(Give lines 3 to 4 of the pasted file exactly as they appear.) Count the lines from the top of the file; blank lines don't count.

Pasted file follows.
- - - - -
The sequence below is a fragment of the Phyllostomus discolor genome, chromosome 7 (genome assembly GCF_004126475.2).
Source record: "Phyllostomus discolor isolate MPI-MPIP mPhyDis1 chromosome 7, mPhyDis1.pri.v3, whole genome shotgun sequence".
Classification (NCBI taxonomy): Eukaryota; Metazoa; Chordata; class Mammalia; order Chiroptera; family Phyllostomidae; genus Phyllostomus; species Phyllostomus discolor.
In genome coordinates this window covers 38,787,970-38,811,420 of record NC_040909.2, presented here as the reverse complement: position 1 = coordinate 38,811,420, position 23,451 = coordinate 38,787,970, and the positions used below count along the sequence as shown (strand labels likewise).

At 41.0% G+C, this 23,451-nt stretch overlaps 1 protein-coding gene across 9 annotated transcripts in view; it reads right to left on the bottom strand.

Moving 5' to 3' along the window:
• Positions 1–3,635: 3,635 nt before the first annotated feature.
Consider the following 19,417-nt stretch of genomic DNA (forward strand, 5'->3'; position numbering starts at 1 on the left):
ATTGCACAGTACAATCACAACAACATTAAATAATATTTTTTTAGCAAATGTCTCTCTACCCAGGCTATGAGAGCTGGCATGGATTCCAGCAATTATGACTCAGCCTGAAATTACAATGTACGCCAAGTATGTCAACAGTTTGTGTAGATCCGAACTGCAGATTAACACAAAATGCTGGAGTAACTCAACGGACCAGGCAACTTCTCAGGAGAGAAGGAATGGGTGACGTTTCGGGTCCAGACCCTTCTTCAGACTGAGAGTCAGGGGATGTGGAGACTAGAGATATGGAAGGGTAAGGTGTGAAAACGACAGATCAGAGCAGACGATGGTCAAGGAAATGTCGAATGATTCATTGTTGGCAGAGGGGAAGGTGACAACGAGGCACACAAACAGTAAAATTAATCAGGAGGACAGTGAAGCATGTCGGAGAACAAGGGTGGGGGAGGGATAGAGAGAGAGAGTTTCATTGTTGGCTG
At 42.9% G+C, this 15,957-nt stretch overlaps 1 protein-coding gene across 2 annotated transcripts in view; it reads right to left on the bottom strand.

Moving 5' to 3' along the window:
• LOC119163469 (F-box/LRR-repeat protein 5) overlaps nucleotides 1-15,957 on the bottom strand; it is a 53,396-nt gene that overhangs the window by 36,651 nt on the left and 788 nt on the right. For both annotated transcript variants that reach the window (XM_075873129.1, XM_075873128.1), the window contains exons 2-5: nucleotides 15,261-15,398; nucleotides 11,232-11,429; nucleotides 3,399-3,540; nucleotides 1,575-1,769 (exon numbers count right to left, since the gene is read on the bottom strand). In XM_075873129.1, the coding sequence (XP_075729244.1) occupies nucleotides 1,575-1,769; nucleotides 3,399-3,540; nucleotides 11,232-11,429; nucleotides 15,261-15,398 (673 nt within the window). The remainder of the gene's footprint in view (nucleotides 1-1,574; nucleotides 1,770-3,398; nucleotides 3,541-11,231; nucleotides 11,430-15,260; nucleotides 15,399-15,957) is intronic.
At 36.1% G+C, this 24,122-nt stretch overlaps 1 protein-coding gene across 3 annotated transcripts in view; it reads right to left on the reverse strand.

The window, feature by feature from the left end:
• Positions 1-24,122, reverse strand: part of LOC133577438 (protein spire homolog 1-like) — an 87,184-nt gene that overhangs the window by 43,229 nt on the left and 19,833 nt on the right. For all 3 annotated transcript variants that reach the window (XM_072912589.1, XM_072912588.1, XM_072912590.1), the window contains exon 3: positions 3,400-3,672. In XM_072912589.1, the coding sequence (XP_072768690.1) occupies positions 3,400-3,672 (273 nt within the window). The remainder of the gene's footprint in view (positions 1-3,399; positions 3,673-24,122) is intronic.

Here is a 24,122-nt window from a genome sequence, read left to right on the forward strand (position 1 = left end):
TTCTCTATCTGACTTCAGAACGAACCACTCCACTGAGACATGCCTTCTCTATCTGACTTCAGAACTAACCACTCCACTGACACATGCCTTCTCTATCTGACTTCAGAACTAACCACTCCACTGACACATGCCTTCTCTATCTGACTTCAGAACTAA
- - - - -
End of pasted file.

Classification (NCBI taxonomy): Eukaryota; Metazoa; Chordata; class Mammalia; order Chiroptera; family Phyllostomidae; genus Phyllostomus; species Phyllostomus discolor.
In genome coordinates this window covers 38,787,970-38,811,420 of record NC_040909.2, presented here as the reverse complement: position 1 = coordinate 38,811,420, position 23,451 = coordinate 38,787,970, and the positions used below count along the sequence as shown (strand labels likewise).